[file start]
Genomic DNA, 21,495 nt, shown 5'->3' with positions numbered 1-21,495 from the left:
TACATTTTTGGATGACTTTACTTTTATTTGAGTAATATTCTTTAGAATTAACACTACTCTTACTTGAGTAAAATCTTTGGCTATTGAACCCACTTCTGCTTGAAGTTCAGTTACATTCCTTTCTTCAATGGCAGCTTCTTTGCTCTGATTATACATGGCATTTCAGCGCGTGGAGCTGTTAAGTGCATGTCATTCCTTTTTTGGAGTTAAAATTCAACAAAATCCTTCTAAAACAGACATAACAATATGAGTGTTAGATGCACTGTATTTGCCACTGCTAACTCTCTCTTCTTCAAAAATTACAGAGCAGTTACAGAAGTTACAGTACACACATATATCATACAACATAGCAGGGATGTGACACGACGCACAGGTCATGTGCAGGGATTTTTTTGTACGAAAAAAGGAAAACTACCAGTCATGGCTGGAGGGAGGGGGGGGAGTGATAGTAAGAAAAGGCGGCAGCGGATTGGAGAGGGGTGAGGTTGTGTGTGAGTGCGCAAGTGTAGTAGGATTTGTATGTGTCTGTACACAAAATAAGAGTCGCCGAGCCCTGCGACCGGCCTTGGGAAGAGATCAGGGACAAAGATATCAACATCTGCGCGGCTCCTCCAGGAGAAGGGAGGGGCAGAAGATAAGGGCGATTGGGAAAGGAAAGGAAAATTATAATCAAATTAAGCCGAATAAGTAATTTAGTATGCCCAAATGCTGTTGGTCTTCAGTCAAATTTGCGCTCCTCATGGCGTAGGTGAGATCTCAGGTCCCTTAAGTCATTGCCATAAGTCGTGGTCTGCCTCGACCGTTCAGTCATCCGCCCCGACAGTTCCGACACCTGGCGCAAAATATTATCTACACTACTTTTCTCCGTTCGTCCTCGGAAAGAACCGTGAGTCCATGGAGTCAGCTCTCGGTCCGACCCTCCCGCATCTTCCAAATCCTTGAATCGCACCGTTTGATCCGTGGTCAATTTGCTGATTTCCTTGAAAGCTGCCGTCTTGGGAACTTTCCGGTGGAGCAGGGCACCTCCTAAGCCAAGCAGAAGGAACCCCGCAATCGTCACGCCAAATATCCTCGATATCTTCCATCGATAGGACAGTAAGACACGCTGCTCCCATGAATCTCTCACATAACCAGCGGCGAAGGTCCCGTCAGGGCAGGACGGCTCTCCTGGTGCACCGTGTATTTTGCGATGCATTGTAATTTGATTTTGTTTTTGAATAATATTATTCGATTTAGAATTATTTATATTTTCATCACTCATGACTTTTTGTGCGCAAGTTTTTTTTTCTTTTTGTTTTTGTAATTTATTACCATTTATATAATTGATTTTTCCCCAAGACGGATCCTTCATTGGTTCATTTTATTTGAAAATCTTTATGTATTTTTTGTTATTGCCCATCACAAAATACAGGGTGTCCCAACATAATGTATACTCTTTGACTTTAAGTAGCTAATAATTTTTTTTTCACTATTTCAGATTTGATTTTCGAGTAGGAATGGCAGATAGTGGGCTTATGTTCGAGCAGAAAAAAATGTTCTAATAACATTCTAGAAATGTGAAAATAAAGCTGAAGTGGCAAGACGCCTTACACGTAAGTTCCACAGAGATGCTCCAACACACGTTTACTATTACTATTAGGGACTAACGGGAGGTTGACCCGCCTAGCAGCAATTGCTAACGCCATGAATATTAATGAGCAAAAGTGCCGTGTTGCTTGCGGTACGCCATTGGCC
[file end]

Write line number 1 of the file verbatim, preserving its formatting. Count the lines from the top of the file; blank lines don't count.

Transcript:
Genomic DNA, 21,495 nt, shown 5'->3' with positions numbered 1-21,495 from the left: